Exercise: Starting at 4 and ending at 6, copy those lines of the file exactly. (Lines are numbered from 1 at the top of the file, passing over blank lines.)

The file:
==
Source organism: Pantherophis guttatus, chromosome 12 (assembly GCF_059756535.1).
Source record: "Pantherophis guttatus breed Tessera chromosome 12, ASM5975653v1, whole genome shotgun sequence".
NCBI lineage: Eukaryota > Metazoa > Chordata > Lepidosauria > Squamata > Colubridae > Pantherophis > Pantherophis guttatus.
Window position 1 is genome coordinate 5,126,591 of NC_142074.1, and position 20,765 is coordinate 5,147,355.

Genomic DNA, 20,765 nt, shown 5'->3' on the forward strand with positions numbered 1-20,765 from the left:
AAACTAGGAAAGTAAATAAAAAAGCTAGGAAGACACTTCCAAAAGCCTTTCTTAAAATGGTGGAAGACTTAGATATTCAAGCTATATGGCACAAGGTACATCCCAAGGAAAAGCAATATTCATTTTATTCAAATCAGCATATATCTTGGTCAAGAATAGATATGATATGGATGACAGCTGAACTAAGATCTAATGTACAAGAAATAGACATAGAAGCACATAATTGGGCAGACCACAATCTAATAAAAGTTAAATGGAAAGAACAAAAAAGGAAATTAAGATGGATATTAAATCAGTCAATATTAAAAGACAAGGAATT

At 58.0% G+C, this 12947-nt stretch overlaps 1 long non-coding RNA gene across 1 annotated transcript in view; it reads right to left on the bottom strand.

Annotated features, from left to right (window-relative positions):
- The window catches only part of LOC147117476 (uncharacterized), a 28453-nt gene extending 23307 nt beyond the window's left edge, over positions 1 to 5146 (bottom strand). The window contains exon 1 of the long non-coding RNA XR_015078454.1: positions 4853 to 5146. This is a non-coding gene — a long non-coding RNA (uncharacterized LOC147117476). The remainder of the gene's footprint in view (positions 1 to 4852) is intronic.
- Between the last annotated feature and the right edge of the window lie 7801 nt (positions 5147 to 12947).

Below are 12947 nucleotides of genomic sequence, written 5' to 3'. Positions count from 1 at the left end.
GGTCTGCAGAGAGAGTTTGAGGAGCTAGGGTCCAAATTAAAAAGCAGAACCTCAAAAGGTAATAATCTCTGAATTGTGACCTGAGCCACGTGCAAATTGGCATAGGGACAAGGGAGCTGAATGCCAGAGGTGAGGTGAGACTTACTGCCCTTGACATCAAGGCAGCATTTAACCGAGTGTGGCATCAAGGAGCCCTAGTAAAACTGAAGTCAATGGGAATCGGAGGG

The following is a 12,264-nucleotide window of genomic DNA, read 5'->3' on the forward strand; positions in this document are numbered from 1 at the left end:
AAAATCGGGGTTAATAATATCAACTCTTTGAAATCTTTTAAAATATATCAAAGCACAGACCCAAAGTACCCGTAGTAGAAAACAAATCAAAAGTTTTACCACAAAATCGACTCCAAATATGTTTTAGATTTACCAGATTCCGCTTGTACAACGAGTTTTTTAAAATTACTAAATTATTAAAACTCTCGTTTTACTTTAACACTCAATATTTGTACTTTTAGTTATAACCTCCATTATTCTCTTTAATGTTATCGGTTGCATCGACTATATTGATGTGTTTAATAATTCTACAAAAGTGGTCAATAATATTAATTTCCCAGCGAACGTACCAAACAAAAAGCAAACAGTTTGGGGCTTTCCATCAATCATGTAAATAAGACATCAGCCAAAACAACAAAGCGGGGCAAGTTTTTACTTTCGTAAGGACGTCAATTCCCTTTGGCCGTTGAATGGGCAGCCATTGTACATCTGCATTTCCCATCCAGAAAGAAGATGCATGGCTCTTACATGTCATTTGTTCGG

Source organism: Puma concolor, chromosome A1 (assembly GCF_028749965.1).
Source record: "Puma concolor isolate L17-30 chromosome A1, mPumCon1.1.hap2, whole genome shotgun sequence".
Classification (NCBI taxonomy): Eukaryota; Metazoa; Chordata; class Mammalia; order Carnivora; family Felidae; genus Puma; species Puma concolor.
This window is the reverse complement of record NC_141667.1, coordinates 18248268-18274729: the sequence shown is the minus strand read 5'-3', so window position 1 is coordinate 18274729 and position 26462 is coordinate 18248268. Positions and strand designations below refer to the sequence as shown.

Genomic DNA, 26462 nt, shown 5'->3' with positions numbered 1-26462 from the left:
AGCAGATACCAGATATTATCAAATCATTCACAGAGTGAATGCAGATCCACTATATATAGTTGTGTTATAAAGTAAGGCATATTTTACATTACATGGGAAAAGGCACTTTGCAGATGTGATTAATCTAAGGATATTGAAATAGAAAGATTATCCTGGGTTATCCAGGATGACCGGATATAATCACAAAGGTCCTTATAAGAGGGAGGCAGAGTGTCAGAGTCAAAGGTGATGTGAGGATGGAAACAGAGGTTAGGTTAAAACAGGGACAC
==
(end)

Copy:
Window position 1 is genome coordinate 5,126,591 of NC_142074.1, and position 20,765 is coordinate 5,147,355.

Genomic DNA, 20,765 nt, shown 5'->3' on the forward strand with positions numbered 1-20,765 from the left:
AAACTAGGAAAGTAAATAAAAAAGCTAGGAAGACACTTCCAAAAGCCTTTCTTAAAATGGTGGAAGACTTAGATATTCAAGCTATATGGCACAAGGTACATCCCAAGGAAAAGCAATATTCATTTTATTCAAATCAGCATATATCTTGGTCAAGAATAGATATGATATGGATGACAGCTGAACTAAGATCTAATGTACAAGAAATAGACATAGAAGCACATAATTGGGCAGACCACAATCTAATAAAAGTTAAATGGAAAGAACAAAAAAGGAAATTAAGATGGATATTAAATCAGTCAATATTAAAAGACAAGGAATT